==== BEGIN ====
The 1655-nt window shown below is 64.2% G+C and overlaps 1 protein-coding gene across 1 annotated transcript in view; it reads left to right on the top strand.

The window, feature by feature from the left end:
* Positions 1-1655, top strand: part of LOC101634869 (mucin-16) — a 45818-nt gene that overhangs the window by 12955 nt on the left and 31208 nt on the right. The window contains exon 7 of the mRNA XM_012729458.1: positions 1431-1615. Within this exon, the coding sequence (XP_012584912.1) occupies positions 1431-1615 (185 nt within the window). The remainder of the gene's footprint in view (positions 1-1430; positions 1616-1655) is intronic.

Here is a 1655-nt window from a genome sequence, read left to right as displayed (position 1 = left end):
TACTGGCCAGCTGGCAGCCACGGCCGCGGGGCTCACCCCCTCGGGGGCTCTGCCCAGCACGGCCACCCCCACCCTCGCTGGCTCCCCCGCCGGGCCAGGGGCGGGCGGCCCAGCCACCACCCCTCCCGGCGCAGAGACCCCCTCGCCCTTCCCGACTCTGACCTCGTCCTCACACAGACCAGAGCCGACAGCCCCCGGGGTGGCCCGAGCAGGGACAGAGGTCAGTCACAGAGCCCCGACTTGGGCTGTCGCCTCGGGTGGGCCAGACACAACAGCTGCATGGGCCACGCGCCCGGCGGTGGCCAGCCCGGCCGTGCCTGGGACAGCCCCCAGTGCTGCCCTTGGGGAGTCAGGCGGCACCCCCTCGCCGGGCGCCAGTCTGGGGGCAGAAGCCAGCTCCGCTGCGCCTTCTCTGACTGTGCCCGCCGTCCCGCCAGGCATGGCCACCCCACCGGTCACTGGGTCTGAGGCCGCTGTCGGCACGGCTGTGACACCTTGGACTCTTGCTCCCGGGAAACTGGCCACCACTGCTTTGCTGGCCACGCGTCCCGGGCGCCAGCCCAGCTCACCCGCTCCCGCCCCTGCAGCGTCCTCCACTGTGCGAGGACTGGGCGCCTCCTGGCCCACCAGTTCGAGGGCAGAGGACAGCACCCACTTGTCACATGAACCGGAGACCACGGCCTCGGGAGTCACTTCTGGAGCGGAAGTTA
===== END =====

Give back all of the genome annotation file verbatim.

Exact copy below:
The 1655-nt window shown below is 64.2% G+C and overlaps 1 protein-coding gene across 1 annotated transcript in view; it reads left to right on the top strand.

The window, feature by feature from the left end:
* Positions 1-1655, top strand: part of LOC101634869 (mucin-16) — a 45818-nt gene that overhangs the window by 12955 nt on the left and 31208 nt on the right. The window contains exon 7 of the mRNA XM_012729458.1: positions 1431-1615. Within this exon, the coding sequence (XP_012584912.1) occupies positions 1431-1615 (185 nt within the window). The remainder of the gene's footprint in view (positions 1-1430; positions 1616-1655) is intronic.

Here is a 1655-nt window from a genome sequence, read left to right as displayed (position 1 = left end):
TACTGGCCAGCTGGCAGCCACGGCCGCGGGGCTCACCCCCTCGGGGGCTCTGCCCAGCACGGCCACCCCCACCCTCGCTGGCTCCCCCGCCGGGCCAGGGGCGGGCGGCCCAGCCACCACCCCTCCCGGCGCAGAGACCCCCTCGCCCTTCCCGACTCTGACCTCGTCCTCACACAGACCAGAGCCGACAGCCCCCGGGGTGGCCCGAGCAGGGACAGAGGTCAGTCACAGAGCCCCGACTTGGGCTGTCGCCTCGGGTGGGCCAGACACAACAGCTGCATGGGCCACGCGCCCGGCGGTGGCCAGCCCGGCCGTGCCTGGGACAGCCCCCAGTGCTGCCCTTGGGGAGTCAGGCGGCACCCCCTCGCCGGGCGCCAGTCTGGGGGCAGAAGCCAGCTCCGCTGCGCCTTCTCTGACTGTGCCCGCCGTCCCGCCAGGCATGGCCACCCCACCGGTCACTGGGTCTGAGGCCGCTGTCGGCACGGCTGTGACACCTTGGACTCTTGCTCCCGGGAAACTGGCCACCACTGCTTTGCTGGCCACGCGTCCCGGGCGCCAGCCCAGCTCACCCGCTCCCGCCCCTGCAGCGTCCTCCACTGTGCGAGGACTGGGCGCCTCCTGGCCCACCAGTTCGAGGGCAGAGGACAGCACCCACTTGTCACATGAACCGGAGACCACGGCCTCGGGAGTCACTTCTGGAGCGGAAGTTA